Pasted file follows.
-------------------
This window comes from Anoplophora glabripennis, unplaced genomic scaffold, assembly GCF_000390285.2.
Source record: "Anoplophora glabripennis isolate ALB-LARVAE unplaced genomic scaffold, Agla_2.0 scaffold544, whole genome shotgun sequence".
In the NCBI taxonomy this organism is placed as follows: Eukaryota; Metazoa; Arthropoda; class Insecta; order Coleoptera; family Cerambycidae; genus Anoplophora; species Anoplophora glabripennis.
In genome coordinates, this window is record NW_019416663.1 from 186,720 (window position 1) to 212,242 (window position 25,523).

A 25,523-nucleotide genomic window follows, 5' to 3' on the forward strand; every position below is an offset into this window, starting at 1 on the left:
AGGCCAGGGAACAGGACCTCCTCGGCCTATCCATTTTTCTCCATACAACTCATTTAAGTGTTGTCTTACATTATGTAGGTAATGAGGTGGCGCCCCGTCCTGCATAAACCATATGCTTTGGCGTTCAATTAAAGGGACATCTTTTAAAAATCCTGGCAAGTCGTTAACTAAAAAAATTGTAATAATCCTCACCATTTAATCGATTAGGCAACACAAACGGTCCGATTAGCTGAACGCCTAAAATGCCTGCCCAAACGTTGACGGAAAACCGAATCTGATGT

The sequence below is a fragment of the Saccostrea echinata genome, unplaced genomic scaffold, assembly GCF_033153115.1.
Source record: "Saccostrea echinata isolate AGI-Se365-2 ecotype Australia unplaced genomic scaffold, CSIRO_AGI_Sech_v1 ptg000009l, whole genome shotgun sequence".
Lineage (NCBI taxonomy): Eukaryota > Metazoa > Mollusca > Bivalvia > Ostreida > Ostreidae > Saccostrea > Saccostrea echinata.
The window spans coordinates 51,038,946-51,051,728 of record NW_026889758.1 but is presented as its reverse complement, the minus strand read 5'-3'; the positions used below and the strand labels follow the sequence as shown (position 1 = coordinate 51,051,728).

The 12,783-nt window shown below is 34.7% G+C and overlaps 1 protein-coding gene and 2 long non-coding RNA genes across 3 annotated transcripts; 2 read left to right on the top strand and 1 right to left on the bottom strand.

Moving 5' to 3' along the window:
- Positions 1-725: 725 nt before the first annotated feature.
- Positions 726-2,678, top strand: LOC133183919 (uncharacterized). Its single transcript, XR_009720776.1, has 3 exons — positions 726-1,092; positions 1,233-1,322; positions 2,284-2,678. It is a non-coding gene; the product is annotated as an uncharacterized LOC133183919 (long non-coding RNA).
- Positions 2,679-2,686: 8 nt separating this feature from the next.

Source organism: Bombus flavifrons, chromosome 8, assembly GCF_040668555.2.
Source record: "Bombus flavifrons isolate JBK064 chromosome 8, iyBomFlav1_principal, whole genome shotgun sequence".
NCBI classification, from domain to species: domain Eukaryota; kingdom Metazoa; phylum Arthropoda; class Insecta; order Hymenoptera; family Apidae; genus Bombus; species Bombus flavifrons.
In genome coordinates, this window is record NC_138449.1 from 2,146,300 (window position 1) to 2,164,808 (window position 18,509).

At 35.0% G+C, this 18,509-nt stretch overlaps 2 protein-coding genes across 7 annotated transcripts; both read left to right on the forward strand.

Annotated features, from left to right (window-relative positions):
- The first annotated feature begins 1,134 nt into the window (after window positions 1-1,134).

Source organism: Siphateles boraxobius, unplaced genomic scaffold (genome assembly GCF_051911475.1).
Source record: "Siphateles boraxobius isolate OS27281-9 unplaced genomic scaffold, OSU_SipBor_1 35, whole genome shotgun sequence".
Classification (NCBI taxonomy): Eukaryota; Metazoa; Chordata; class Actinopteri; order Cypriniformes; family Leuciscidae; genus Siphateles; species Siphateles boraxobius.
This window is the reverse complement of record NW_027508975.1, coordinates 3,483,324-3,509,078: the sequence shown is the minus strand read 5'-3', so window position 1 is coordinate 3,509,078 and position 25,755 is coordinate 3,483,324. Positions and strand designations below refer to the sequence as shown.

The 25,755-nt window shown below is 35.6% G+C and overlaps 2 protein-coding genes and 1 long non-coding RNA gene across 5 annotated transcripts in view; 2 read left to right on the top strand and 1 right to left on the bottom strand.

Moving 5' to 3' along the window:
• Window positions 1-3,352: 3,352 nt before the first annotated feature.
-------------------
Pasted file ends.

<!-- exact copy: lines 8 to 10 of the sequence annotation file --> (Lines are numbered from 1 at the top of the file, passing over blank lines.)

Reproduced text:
Source record: "Saccostrea echinata isolate AGI-Se365-2 ecotype Australia unplaced genomic scaffold, CSIRO_AGI_Sech_v1 ptg000009l, whole genome shotgun sequence".
Lineage (NCBI taxonomy): Eukaryota > Metazoa > Mollusca > Bivalvia > Ostreida > Ostreidae > Saccostrea > Saccostrea echinata.
The window spans coordinates 51,038,946-51,051,728 of record NW_026889758.1 but is presented as its reverse complement, the minus strand read 5'-3'; the positions used below and the strand labels follow the sequence as shown (position 1 = coordinate 51,051,728).